World Cup Comics: Hot Shot Hamish hits the pitch

A while back, in one of our Twitter review collections, we mentioned that we read “The Hot Shot Hamish Annual 2009,” with the World Cup soon to arrive in Brazil, we thought we’d give the massive collection a more thorough look. Enjoy!

The realm of sports comics is relatively small. In fact, as far as an American comic book readers, its hard to think of any that aren’t directly tied to a particular person or athletic league.

There was NFL Superpro from Marvel and there’s also been a smattering of NBA comics here and there. But what about a comic that simply tells the story of a team or person as they play their favored game? That’s where Comics on the Brain came up stumped.

Sure, maybe back in the golden age of comics there were some sports themed comics, but none that achieved legendary status or anything. The same goes for comic strips. Yes, there are sports themed comics published even today, but the one I’m thinking of — In the Bleachers — doesn’t focus on its characters. It’s a “joke-a-day” comic that switches from sport to sport.

Scotland’s World Cup Hero: Hot Shot Hamish

With all that in mind, “Hot Shot Hamish Annual 2009” turned out to be quite an interesting read. Published by Scotland’s Sunday Mail newspaper, the hefty hardcover takes us from Hamish’s rough-and-tumble backwoods life in the Scottish Hebrides to life in the big city where he plays professional football (that’s soccer to us Americans). Hamish is so good that he propells his team through the divisions and is ultimately snapped up by bigger and bigger clubs. Did he ever make it to the World Cup? In this book he doesn’t but football fans aren’t likely to care — a game is a game!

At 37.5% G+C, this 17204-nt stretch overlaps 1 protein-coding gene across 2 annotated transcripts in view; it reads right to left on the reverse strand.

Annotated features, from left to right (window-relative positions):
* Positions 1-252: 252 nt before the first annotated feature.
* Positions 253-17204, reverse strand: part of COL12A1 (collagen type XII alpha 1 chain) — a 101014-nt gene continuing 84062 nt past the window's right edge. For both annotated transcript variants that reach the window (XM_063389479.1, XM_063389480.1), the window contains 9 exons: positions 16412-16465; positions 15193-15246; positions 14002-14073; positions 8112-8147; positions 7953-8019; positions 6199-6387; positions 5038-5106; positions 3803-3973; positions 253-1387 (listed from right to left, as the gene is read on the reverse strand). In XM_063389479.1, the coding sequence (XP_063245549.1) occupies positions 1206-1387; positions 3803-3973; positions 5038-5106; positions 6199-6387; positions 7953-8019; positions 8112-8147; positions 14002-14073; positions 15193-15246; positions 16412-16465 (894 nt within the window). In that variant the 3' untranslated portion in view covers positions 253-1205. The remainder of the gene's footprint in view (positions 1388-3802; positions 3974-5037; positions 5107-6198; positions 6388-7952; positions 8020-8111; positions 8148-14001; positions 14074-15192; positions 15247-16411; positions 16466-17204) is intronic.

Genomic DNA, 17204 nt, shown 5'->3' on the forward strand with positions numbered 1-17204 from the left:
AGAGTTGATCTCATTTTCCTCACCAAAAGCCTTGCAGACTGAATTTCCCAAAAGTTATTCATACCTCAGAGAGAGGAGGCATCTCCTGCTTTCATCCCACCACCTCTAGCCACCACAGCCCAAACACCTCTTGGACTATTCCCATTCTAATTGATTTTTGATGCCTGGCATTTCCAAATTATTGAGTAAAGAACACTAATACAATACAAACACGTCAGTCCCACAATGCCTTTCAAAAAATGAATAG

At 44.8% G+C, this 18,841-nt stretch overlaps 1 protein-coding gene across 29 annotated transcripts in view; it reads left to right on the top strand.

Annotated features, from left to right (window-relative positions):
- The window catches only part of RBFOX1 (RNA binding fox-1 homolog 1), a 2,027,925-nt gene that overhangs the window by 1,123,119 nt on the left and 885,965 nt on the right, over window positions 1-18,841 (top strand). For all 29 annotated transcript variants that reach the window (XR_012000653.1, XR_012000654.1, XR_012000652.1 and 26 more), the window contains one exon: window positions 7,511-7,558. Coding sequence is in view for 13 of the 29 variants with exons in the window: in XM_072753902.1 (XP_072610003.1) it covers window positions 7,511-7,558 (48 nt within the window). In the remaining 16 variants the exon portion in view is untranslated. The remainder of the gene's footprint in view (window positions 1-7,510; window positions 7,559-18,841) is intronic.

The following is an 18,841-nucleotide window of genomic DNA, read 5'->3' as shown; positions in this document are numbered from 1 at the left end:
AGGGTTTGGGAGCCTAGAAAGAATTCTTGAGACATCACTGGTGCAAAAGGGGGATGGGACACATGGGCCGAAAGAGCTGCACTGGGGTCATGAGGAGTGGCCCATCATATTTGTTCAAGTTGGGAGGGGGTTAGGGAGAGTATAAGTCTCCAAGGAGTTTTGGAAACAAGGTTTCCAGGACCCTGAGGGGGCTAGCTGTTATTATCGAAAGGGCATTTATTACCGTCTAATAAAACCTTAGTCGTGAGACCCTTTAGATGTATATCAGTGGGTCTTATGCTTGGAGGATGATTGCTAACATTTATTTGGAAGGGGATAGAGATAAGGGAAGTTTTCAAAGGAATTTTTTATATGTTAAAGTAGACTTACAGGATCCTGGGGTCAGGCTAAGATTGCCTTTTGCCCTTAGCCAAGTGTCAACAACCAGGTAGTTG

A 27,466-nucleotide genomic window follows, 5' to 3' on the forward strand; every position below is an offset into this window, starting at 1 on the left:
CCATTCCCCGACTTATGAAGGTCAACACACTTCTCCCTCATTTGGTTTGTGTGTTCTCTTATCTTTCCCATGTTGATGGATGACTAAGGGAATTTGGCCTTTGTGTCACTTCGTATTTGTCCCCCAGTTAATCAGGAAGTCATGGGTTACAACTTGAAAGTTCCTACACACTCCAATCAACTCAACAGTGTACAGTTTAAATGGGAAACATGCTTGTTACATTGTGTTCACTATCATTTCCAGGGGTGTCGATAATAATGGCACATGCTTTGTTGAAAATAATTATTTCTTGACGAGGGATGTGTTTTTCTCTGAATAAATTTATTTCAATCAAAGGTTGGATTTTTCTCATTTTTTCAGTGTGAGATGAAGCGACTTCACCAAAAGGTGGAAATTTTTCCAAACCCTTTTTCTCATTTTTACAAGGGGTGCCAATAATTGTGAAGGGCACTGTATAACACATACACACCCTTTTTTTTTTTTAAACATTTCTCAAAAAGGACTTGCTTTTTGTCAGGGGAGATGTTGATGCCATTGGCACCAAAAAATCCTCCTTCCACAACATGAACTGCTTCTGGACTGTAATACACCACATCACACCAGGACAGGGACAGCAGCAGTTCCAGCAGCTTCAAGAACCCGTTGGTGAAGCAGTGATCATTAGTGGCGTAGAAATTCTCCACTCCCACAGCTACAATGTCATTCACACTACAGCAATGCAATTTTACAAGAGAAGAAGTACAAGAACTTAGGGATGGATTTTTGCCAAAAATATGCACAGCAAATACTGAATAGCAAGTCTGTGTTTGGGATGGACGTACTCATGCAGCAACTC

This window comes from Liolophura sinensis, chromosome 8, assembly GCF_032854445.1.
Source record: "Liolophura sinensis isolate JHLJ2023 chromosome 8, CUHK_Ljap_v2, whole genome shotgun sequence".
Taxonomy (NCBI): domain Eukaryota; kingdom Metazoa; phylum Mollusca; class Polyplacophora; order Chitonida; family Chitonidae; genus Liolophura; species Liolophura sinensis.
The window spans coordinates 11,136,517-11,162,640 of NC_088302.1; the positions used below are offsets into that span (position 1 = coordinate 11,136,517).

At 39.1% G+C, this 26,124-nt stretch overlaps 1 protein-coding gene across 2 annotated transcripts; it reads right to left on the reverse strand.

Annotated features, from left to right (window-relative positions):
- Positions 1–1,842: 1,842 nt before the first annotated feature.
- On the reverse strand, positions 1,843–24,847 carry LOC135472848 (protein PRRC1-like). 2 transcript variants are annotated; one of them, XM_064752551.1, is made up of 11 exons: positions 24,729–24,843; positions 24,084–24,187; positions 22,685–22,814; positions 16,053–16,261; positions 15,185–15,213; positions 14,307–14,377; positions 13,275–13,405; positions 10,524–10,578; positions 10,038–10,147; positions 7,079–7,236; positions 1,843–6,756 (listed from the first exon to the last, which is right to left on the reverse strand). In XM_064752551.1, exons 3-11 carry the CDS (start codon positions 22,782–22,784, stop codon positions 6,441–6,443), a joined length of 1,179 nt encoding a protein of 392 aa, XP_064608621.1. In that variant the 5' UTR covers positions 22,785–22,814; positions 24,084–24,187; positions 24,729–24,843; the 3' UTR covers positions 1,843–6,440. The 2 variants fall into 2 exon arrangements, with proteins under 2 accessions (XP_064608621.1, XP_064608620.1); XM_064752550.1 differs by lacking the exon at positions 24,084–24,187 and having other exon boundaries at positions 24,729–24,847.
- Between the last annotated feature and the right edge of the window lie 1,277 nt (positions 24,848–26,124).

The book itself offers no credit as to Hamish’s writer, artist or creator. A search on the Internet reveals the character is “The creation of Fred Baker and normally drawn by Julian Schiaffino.”

Wikipedia explains that the Hamish strip ran from the 1970s to the early 1990s and the artwork certainly has that 1970s feel. The inks are a little thick if you ask me. Still, the art is funny, varied and appealing, especially when the giant-sized Hamish is towering over the other characters. There’s something to be said for Hamish’s design too — he smacks of being a superhero. He has a barrel chest, a jawline you could use as a straightedge, wears a bright blue uniform and a thick mane of blond hair that must drive the ladies wild.

The story, revealed in one-page sequences that end with a cliffhanger, takes on the typical Scottish stereotypes as the country-bumpkin learns what life is like in the Big City. In this case, the Big City is Glasgow.

Hot Shot Hamish: Scottish Popeye

One might best compare Hamish to Popeye. He’s fearsomely strong, skilled at his trade but never seems to pull it all together. The humor of the strip is much the same too — gentle and reliant on misunderstandings and exaggerated action. In this case, the exaggerated action is almost always on the football pitch, where Hamish relies on his patented “Fireball” kick, his Hulk-like size and strength allow him to plow through defenders and his never-ending stamina means he’s never benched. When the story turns more adventurous, readers know to rely on Hamish’s sense or right and wrong and his sense of justice.Hot Shot Hamish Annual

But what would American readers think of Hot Shot Hamish? First its important to remember when “Hot Shot Hamish” first appeared on the scene and where — 1970s Great Britain. Back in those days, kids were still reading comics and hadn’t even imagined there would be such a thing as video games or cable TV.  For modern American audiences — maybe even British and Scottish ones too — this won’t be some must have. Sure, it’s quaint and interesting to a person who avidly collects comics, but it’s not going to stop some regular kid from playing their FIFA PS3 game.

The Hot Shot Hamish Annual 2009

  • Written and illustrated by Fred Baker and Julian Schiaffino
  • ISBN: 978-184502211-2
  • 9.99 British Pounds
  • 120 pages
  • Color throughout (The middle image isn’t from the book)
  • Sunday Mail, Black & White Publishing


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